With fairly memorable performances and lots of visual bells and whistles, Hulk musters up several nifty moments throughout its lengthy runtime to really make it a winner. I personally enjoy the cartoonish special effects here and I think they have held up quite well over the years. I enjoy the hell out of the Hulk’s showdown with the army near the end of the film and I personally think it is the highlight moment. Just wait until the Hulk bites the tip of a missile off and spits it at a helicopter. Yet I don’t think a character like the Hulk truly needs such an emotionally complex origin tale for a hero who is basically a green wrecking ball. Furthermore, I really don’t think that Lee needed to drag it out as long as he does, as more than once I checked the time while I was re-watching it. What I want out of a Hulk movie is lots of smashing, destruction, and mayhem with a tiny bit of romance thrown in. I commend Lee and Hulk for trying to add some depth to the superhero genre and for that, I say Hulk is pretty darn good. It’s a risky experiment of imagination and Lee, God bless him, almost pulls it off.
Hulk is available on Blu-ray and DVD.
Bad Santa (2003)
by Steve Habrat
From the snowless southwest setting to it’s alcoholic, self-destructive tomfoolery, Bad Santa seems like an unlikely holiday hit. Just get a load of its sloshed opening where Billy Bob Thornton’s Willie, dressed as the skinniest Santa Claus you will ever lay eyes on, vomits in a snowy alley on Christmas Eve. It’s certainly not one you could put on for the kiddies to distract them while you wrap your Christmas gifts or gather as a family to have a few guffaws at. Bad Santa is bad, naughty, anti-social, raucous, dirty, ugly, and downright side-splitting if you are not one with virgin ears. The best part is that Willie clings to his bad attitude the entire journey, making him one of the most loveable anti-heroes in a Santa hat. It is important, though, that you gauge if this film is appropriate for you, as I could see some getting their panties in a bunch over Willie’s womanizing, violent temper, and treatment of the kiddies. I howled with laughter over his short fuse, especially when one tyke sneezes chocolate ice cream all over his white beard. The funniest part is that we really don’t hold his mood against him.
Willie (Played by Thornton) and his dwarf friend Marcus (Played by Tony Cox) pose as a mall Santa and one of his elves. Willie has issues holding his temper together and Marcus has to constantly keep him in check. Every Christmas Eve, they rob a mall and disappear until the holidays return, only to show up at a new mall in a new city. A year later, Marcus contacts Willie in Miami and recruits him for a new job in the southwest. After checking in to the mall and meeting the prim and proper mall manager Bob Chipeska (Played by the late John Ritter), they begin their duties. Bob begins to suspect something strange about the duo and he seeks the help of the mall security chief Gin Slagel (Played by the late Bernie Mac), who agrees to keep an eye on Willie and Marcus. Willie also begins shacking up at the home of a pudgy kid who he nicknames “the Kid” (Played by Brett Kelly) and his senile grandmother. He also begins seeing a seductive bartender named Sue (Played by Lauren Graham), who he develops genuine affection for. As Willie and Marcus begin to plot their heist, they find themselves at the hands of Gin, who figures out their history and demands half of what they steal. Willie also begins mentoring the Kid and he begins to show glimmers of kindness.
Going against the usual messages of hope, love, cheer, joy, and peace on earth, Bad Santa embraces degenerate behavior and a foul mouth that, if an open flame were lit near its boozy breath, it would burst into hellfire flames. It has the balls to go against “the norm”, which I absolutely love. Willie is pathetic, one who we want so desperately to loathe but can’t help but like. He is perpetually nursing a hangover, an acting style that Thornton excels at. I have to admit I love his as the grump. The other shining star in Bad Santa is John Ritter as Bob Chipeska, who steals some of the funniest lines of dialogue in the entire film. He plays an uptight family man role who is always squeaky clean. Bernie Mac hits a homerun as a smart-ass swindler who is just looking out for himelf. His negotiating skills will have you slapping your knees. It is these three performances that make the film a must see.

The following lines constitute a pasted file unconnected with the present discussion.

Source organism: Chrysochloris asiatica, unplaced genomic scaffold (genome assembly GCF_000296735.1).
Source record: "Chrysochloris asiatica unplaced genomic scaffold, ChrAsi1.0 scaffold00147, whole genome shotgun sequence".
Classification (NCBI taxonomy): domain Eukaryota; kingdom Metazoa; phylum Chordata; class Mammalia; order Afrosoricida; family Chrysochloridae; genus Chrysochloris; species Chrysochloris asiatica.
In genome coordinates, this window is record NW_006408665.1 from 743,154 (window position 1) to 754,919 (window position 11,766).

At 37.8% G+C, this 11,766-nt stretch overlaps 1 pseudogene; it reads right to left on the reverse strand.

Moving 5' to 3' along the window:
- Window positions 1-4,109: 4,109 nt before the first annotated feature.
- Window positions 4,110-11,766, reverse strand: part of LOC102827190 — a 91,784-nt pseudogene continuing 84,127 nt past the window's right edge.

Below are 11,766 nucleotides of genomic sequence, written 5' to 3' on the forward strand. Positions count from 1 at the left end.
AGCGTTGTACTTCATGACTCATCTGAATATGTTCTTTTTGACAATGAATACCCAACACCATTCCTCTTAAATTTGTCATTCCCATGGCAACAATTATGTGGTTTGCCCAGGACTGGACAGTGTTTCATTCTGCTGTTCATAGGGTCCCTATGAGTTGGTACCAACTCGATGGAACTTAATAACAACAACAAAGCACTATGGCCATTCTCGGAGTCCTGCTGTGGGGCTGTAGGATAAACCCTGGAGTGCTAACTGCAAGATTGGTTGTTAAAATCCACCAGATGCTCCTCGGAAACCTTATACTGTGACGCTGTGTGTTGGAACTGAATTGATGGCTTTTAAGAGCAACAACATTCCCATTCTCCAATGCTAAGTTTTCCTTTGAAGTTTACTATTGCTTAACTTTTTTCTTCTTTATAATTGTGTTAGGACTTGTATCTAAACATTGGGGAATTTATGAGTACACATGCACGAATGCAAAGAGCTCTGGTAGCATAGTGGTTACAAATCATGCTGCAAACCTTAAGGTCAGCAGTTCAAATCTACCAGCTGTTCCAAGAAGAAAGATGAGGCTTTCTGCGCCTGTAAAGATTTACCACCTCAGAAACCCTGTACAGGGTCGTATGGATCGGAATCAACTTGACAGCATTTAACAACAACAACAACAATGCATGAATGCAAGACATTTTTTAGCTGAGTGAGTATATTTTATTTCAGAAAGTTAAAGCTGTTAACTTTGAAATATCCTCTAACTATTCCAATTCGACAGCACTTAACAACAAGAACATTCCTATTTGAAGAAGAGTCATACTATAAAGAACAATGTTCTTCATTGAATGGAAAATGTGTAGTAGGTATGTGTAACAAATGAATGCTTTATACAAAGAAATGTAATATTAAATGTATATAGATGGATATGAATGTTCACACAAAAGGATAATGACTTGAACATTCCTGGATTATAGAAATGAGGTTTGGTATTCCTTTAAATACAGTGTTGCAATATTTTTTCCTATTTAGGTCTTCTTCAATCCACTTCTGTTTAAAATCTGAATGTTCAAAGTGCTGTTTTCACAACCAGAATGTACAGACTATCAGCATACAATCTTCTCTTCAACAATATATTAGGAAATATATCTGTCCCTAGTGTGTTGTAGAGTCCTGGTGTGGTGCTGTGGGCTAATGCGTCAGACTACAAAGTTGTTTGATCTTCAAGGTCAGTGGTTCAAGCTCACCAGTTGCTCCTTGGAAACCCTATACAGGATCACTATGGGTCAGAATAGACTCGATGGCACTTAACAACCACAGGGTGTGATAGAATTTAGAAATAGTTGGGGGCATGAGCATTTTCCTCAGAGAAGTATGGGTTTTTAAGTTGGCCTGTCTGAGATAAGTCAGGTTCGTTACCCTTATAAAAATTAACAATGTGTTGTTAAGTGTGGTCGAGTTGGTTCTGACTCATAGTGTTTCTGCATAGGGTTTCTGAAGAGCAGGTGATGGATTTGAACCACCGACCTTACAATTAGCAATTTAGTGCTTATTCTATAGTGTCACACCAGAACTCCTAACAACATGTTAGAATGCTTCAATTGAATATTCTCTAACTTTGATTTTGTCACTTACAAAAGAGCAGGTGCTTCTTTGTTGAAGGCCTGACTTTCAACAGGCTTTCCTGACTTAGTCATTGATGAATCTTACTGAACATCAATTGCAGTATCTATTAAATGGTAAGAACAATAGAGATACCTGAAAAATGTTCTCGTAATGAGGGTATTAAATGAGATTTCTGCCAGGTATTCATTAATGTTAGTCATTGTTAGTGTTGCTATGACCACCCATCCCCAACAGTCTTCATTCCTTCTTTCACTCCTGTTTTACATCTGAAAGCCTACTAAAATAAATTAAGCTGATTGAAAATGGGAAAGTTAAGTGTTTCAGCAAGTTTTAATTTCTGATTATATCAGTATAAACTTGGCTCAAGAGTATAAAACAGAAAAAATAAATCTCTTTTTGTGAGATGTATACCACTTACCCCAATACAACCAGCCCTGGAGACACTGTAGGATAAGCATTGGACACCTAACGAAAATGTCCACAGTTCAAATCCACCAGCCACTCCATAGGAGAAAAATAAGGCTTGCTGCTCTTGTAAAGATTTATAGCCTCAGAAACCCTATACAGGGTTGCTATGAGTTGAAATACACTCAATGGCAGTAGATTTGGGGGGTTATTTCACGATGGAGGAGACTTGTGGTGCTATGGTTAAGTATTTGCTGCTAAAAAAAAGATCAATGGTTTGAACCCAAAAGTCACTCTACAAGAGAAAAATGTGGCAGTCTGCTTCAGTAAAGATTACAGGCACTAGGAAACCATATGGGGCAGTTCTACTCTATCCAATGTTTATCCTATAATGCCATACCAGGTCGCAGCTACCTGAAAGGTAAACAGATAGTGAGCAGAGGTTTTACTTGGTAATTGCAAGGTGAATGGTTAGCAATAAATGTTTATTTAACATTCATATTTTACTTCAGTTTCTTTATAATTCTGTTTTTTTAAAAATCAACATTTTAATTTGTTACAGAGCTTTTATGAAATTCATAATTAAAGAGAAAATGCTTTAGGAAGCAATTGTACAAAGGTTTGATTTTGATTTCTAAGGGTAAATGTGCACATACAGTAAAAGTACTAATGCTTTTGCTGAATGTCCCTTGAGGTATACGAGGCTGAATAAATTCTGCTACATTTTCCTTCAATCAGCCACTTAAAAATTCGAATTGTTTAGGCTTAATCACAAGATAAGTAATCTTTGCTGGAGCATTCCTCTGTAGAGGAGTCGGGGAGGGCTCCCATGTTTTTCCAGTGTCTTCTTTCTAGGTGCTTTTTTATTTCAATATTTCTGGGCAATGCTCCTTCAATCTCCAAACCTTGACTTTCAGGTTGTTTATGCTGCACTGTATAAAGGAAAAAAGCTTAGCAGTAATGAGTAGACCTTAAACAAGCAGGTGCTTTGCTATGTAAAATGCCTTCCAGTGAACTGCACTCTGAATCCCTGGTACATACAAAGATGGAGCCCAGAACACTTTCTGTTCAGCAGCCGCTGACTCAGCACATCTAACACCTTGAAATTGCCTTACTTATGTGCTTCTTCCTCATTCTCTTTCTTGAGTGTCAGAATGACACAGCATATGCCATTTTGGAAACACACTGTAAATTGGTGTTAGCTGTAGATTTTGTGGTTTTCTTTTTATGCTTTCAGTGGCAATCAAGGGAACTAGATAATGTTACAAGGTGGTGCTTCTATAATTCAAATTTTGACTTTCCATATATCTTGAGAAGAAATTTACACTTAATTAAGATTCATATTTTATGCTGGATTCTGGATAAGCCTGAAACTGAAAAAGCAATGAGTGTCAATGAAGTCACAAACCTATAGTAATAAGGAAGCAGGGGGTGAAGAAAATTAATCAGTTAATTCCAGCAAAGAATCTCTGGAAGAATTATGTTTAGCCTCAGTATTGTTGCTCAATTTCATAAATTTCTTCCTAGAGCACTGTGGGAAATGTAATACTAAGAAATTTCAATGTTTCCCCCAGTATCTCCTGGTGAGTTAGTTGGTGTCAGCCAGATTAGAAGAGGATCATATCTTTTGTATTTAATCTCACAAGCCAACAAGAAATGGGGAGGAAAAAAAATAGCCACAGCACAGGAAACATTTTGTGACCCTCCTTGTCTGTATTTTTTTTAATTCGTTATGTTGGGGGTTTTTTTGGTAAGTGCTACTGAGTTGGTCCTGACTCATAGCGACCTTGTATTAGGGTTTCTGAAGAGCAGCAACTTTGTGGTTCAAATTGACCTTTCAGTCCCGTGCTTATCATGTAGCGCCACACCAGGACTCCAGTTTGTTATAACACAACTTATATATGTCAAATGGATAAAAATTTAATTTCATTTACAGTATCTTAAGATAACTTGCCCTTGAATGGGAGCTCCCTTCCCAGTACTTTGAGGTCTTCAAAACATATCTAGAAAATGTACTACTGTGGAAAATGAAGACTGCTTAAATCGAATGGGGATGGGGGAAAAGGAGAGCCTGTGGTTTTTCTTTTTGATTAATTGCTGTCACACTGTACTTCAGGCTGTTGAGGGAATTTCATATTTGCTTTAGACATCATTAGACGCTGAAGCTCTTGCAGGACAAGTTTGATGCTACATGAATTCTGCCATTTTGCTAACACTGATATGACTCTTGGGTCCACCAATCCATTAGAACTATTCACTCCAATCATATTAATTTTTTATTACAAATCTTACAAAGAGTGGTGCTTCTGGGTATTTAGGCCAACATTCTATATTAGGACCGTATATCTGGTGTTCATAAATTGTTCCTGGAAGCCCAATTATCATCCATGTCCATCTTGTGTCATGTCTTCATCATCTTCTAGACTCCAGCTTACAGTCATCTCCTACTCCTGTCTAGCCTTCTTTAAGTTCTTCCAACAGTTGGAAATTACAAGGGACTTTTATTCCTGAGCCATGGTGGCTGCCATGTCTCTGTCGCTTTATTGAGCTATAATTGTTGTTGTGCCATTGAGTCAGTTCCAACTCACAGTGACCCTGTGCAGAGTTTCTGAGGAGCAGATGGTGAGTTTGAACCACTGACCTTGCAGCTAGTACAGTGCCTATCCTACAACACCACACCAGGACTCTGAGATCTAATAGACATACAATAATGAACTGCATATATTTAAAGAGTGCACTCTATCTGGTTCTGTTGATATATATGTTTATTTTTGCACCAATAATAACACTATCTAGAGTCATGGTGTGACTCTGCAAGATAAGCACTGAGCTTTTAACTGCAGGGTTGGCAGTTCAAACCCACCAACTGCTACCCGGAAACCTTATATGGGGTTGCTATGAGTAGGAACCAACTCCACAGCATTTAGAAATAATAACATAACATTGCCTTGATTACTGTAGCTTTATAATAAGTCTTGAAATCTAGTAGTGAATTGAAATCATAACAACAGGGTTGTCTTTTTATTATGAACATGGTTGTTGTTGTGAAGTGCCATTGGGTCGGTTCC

While Cox, Graham, and Kelly are memorable, they sometimes don’t hold a candle to the work done by Thornton, Ritter, and Mac. The story has enough outrageous and taboo situations (Chipeska stumbling upon Willie and another woman becoming intimate in a dressing room is a classic, especially a certain line of dialogue delivered with such seriousness by Thornton, I almost think he meant it.) to keep its one-dimensional message buoyant. It is basically the story of Ebenezer Scrooge, someone who rejects the season at first, only to finally come around and see the error of his ways. At least Thornton has the good sense to retain the disgust that flashes in his droopy eyes every so often–sometimes I think it is at himself. The love does come creeping in, even if it is in a rather left of center way. The film also rests heavily on irony, mostly by placing the un-jolly Thornton in the britches of Santa and having him display zero enthusiasm and a strong dislike for kids. It’s a joke that many may fear will get stretched a too thin but it continues to get us chuckling.
Bad Santa doesn’t do much to change the Christmas comedy through technicalities, as the film is rather flatly shot. Director Terry Zwigoff lets the script do most of the work, which usually means having one of the contemptible characters deliver a hugely over-the-top line of dialogue. It also relies on its shock-and-awe premise, leaving us asking ‘Will it go there?’ and it usually does. It’s a staple that raunchy comedies heavily rely on but we have become largely forgiving for it. It has boiled down to how far can the envelope be pushed and how much will audiences take. Bad Santa basically wants nothing more than to give the adults a break from the childish touches of the season. With everything revolving around the kiddies and family orientated activities, it’s the perfect middle finger to the season.
Bad Santa is now available on Blu-ray and DVD.